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Congressional Gridlock and Health Care Reform

Wednesday, Oct 11, 2017
4:30 PM - 5:45 PM EDT

Congressional Gridlock and Health Care Reform

“Who knew health care could be so complicated?”

Wednesday, October 11, 2017

4:30pm – 5:45pm, Room 127

Yale Law School

Senator Russ Feingold is the Martin R. Flug Visiting Professor in the Practice of Law at Yale Law School. He served as a U.S. Senator from Wisconsin from 1993 to 2011 and a Wisconsin State Senator from 1983 to 1993. From 2013 to 2015, he served as the United States Special Envoy to the Great Lakes Region of Africa and the Democratic Republic of the Congo. In addition to his congressional and diplomatic career, Senator Feingold has taught or lectured at Stanford University and Stanford Law School, Lawrence University, Marquette University Law School, American University, and Beloit College. He is a regular contributor to The Guardian. Senator Feingold holds a B.A. from the University of Wisconsin-Madison, a B.A. and an M.A. from the University of Oxford (as a Rhodes Scholar), and a J.D. from Harvard Law School.

Abbe R. Gluck is a Professor of Law and the Faculty Director of the Solomon Center for Health Law and Policy at Yale Law School. She is an expert on Congress and the political process, legislation, federalism, state and local government, civil procedure, and health law, and is chair of Section on Legislation and the Law of the Political Process for the Association of American Law Schools.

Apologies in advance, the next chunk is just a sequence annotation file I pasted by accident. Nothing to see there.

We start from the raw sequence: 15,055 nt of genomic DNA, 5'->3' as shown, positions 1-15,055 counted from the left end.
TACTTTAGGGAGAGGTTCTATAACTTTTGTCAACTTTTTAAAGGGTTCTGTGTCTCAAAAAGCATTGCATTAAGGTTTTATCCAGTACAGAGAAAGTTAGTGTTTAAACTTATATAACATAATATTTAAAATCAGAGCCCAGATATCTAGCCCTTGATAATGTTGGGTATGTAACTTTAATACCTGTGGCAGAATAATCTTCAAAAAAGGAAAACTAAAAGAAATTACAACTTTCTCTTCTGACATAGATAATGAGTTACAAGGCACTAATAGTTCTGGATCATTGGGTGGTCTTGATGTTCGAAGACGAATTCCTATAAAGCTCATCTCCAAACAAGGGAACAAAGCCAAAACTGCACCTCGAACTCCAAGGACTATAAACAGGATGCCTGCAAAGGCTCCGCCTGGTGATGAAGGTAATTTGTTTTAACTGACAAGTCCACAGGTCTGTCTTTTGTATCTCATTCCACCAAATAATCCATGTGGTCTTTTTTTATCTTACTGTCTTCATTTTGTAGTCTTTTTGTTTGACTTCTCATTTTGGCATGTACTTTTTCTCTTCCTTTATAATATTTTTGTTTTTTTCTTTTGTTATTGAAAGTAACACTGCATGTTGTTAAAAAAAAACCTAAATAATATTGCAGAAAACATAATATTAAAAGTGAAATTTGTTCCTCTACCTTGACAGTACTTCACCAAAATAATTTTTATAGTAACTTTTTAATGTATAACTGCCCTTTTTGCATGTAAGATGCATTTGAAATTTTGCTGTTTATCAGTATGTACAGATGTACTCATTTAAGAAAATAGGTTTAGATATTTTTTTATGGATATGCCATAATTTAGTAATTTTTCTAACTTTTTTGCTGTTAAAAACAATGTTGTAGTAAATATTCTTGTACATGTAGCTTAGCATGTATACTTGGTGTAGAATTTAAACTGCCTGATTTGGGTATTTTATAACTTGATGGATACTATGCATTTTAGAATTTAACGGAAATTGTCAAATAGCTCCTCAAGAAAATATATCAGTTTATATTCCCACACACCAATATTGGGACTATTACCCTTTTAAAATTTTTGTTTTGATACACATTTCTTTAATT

Jeanne Lambrew, PhD, is a senior fellow at The Century Foundation and an adjunct professor at the NYU Wagner Graduate School of Public Service. Her writing, research, and teaching focus on policies to improve health care access, affordability, and quality. Previously, she worked in the Obama Administration. In the first two years, she was the director of the Office of Health Reform at the U.S. Department of Health and Human Services (HHS). In that role, she coordinated work toward passage and the implementation of the Affordable Care Act (ACA). From 2011 to January 2017, she worked at the White House as the deputy assistant to the president for health policy. In that capacity, she helped ensure execution of the president’s health policy agenda including implementation and defense of the Affordable Care Act (ACA).

Sponsored by the American Constitution Society, the Solomon Center for Health Law & Policy, and the Yale Health Law and Policy Society